The drawings were grouped together in seven volumes, five of which have been found. The first held the masterpieces in the collection, classified in chronological order and by school. The second was entirely devoted to Raphael, with about fifty sheets. "When putting together these albums Wicar showed himself a follower of a type of collecting prevalent in France in the 18th century [...] which favored the 16th century and the classical 17th century, not hesitating to bring together different schools in the section set aside for masterpieces (Titian, Michelangelo, Annibale Carracci, Rembrandt)" [3]. Other volumes were probably not assembled by the collector himself but bought as is.

3. Anonymous
Head of a Man Seen Face On, XVth century
Black Chalk, White Gouache - 26 x 17.8 cm
Lille, Palais des Beaux-Arts
Photo : Palais des Beaux-Arts de Lille

4. Baccio Della Porta called Fra Bartolomeo (1472-1517)
Draped Monk Seen From the Back
Black Chalk, White Chalk - 28.1 x 15 cm
Lille, Palais des Beaux-Arts
Photo : Palais des Beaux-Arts de Lille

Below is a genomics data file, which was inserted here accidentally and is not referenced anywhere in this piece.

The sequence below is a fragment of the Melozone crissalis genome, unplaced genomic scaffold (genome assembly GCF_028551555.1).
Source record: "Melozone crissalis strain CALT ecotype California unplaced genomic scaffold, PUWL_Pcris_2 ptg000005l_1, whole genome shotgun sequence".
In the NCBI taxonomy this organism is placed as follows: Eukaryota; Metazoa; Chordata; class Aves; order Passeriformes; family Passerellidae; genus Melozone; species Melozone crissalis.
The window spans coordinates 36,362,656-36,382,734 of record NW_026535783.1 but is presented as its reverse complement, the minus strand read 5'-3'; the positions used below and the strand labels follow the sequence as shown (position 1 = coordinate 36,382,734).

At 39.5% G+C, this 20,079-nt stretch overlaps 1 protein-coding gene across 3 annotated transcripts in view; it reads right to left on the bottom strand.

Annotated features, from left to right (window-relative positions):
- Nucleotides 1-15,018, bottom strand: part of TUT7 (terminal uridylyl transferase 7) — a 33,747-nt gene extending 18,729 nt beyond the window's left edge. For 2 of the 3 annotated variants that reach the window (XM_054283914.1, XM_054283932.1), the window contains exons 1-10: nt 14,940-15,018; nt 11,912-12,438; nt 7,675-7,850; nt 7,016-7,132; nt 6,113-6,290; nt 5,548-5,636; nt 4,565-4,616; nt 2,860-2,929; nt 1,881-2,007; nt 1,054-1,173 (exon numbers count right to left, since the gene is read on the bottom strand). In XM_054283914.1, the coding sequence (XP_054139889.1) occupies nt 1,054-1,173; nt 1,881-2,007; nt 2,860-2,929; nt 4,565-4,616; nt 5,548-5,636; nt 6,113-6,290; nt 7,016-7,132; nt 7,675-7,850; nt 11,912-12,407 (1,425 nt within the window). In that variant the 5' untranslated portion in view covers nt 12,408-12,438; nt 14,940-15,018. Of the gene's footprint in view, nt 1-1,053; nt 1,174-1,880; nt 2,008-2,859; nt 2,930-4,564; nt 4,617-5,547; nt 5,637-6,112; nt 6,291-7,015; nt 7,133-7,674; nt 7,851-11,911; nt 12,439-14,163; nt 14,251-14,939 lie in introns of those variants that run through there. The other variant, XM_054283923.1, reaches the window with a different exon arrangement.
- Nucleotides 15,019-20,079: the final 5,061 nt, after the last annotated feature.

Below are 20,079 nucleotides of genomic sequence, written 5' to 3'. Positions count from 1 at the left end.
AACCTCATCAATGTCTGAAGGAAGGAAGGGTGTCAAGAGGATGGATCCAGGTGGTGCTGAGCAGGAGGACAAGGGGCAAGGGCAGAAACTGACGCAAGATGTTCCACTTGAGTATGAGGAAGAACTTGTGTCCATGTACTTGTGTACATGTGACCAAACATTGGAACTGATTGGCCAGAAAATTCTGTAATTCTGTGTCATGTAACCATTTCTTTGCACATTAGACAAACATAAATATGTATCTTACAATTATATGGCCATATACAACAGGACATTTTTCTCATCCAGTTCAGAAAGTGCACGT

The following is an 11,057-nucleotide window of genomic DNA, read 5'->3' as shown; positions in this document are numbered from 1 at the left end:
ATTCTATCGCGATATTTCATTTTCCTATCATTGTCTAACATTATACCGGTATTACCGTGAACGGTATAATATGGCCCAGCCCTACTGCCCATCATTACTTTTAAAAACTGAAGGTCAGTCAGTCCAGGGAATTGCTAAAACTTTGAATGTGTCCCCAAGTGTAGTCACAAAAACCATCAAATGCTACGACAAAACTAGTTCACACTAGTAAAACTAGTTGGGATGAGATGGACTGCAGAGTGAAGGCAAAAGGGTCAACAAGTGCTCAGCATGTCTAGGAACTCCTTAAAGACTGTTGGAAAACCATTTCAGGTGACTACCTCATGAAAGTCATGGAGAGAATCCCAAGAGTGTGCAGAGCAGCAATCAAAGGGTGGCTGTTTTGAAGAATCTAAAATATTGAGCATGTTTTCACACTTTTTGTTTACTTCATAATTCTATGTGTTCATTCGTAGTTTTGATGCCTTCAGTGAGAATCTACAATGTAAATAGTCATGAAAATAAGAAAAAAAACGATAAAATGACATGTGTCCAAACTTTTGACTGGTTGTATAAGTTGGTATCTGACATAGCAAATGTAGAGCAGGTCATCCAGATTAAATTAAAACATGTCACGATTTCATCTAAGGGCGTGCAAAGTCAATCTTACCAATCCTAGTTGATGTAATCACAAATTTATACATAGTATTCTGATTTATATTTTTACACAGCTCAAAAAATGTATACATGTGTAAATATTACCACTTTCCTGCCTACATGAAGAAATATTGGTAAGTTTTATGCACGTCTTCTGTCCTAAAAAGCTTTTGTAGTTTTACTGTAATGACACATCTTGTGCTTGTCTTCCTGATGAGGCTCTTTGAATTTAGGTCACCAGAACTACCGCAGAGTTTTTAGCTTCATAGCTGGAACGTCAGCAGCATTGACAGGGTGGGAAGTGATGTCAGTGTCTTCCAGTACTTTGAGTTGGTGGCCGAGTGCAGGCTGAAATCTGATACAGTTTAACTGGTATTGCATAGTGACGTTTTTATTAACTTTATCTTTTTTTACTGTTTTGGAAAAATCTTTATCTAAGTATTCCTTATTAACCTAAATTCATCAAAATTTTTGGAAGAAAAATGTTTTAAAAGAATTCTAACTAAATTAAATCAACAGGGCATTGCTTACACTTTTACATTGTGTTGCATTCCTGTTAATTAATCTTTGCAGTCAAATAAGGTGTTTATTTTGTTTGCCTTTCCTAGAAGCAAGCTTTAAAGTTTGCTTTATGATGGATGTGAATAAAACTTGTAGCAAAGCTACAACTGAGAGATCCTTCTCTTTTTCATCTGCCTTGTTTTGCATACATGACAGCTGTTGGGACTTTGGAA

Despite his personal preferences, he wished to acquire a sample of works representative of the evolution of painting, much like the attempt made by Abbé Lanzi [4] which at the time marked the vision of Italian art. His collection therefore opens with the "Primitives" which he copied - notably Fra Angelico - and purchased, over-enthusiastically attributing a series of miniatures representing the apostles on a gold background to Giotto. He considered, again mistakenly, thirteen drawings to be by Masaccio, among these a superb Head of a Man now relegated to the limbo of anonymous works after being also attributed to Mantegna, Bramante, Ridolfo del Ghirlandaio and Bramantino (ill. 3) while a representation of Saint Luke Meditating is today thought to be a copy after a fresco by Filippo Lippi in Prato and sometimes given to Filippino [5]. Among the painters of the "first Florentine school" in fact, Filippino Lippi is particularly well represented, especially as some sheets in the collection have been reattributed to him since then, notably studies for a Virgin with Child which Wicar had given to Botticelli.